By Vatican News.
New Zealand is to become the seventh country to allow assisted suicide.
Following a referendum during a General Election on October 17, preliminary results show 65.2% voted in favour of permitting euthanasia.
The law will allow terminally ill patients with less than six months to live to request assisted suicide.
Those requesting euthanasia will have to be 18 years of age and will need the approval of two doctors.
The legislation will come into effect in November 2021.
Reacting to the result, the ethics expert for the New Zealand Catholic Bishops Conference said the “approval of the End of Life Choice Act Referendum puts vulnerable people and those who care for them on an unwelcome and dangerous path”
Dr John Kleinsman noted that the introduction of the Act “will have a huge impact on all those who work with the dying – doctors, nurses and other health carers, as well as chaplains, priests and lay ministers.”
The expert, who is Director of the Bishops’ Nathaniel Centre for Bioethics, said over the coming months they would be reflecting “with these groups as to how the law will impact the people they care for, as well as the carers themselves.”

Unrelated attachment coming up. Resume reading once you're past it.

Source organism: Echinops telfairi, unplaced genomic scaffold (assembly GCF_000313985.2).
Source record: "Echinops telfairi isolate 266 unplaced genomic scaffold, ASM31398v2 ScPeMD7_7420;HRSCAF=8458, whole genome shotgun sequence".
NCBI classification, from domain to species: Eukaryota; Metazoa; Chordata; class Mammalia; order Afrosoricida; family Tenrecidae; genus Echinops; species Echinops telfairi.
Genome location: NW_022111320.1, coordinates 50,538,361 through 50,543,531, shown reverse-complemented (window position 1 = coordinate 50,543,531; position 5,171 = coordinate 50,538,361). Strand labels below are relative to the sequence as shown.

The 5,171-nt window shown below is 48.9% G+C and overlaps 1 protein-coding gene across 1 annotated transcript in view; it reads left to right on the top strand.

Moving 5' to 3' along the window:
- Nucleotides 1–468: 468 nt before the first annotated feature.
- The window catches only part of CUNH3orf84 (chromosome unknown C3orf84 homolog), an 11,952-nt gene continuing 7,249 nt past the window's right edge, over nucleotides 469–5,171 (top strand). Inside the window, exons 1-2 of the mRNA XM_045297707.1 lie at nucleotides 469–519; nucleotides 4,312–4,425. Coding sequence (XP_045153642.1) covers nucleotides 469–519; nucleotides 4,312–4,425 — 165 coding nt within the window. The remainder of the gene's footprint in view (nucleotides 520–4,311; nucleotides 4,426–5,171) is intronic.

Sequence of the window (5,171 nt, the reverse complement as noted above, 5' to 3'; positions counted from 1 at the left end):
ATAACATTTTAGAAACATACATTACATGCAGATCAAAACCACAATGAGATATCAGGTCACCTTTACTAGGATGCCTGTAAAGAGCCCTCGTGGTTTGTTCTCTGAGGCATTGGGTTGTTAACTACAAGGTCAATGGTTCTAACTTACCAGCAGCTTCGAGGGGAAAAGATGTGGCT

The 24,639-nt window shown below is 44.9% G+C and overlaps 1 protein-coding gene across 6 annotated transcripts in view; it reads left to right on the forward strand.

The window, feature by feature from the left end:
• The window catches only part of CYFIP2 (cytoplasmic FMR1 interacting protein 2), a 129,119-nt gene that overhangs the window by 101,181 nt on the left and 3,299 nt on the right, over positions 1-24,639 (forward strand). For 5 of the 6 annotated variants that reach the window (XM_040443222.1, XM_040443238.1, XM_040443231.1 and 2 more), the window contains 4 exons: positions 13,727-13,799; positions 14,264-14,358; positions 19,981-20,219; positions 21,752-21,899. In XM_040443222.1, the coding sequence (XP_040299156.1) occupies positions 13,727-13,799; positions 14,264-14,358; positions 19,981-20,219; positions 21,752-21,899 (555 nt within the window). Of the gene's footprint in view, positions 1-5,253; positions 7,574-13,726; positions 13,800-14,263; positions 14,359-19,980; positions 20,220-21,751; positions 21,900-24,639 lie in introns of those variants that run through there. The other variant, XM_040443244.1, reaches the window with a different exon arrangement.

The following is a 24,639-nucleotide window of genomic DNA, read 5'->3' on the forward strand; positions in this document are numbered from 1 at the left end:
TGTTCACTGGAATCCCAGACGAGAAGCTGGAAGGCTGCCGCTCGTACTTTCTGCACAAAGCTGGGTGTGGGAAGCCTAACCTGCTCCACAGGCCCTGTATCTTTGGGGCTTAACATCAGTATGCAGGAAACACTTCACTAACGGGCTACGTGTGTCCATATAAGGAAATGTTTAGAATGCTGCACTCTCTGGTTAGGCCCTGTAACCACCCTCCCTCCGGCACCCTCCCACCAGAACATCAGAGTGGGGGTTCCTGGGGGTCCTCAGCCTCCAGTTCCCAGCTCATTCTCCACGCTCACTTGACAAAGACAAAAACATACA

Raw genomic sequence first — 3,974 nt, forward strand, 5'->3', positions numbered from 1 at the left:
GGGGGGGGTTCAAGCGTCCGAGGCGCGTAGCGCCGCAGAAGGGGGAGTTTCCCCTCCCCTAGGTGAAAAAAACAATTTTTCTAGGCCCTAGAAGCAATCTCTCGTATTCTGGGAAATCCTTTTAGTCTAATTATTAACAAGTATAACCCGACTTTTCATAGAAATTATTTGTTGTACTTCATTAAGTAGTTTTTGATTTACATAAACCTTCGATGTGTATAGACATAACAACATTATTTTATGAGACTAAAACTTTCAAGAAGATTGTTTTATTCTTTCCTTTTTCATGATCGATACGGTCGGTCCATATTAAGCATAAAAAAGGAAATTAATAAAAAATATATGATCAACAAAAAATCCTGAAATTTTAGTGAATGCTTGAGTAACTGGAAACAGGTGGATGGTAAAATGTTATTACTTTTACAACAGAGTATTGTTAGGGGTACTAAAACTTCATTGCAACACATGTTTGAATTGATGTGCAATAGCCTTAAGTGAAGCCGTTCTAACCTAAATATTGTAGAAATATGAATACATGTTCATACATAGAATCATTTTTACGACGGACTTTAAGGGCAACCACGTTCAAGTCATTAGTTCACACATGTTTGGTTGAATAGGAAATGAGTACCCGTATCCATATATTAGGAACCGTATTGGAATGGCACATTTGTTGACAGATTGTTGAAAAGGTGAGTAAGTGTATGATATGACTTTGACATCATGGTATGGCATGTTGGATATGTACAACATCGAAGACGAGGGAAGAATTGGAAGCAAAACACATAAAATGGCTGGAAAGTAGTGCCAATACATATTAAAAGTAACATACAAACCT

Dr Kleinsman underlined that “The law – which was opposed by most major healthcare groups - is broader in scope than other laws overseas and, relative to places such as Victoria, Australia, much weaker in terms of its safeguards.”
He also said, “This result goes against the tide of opinion worldwide with 33 jurisdictions around the world having rejected similar laws in the last five years, including the UK and Scotland, because of the risks posed for vulnerable people.”
“It will only be a matter of time” he added, “before our MPs come under pressure to broaden the law even more… This law puts us on a very dangerous path, and today is just the start.”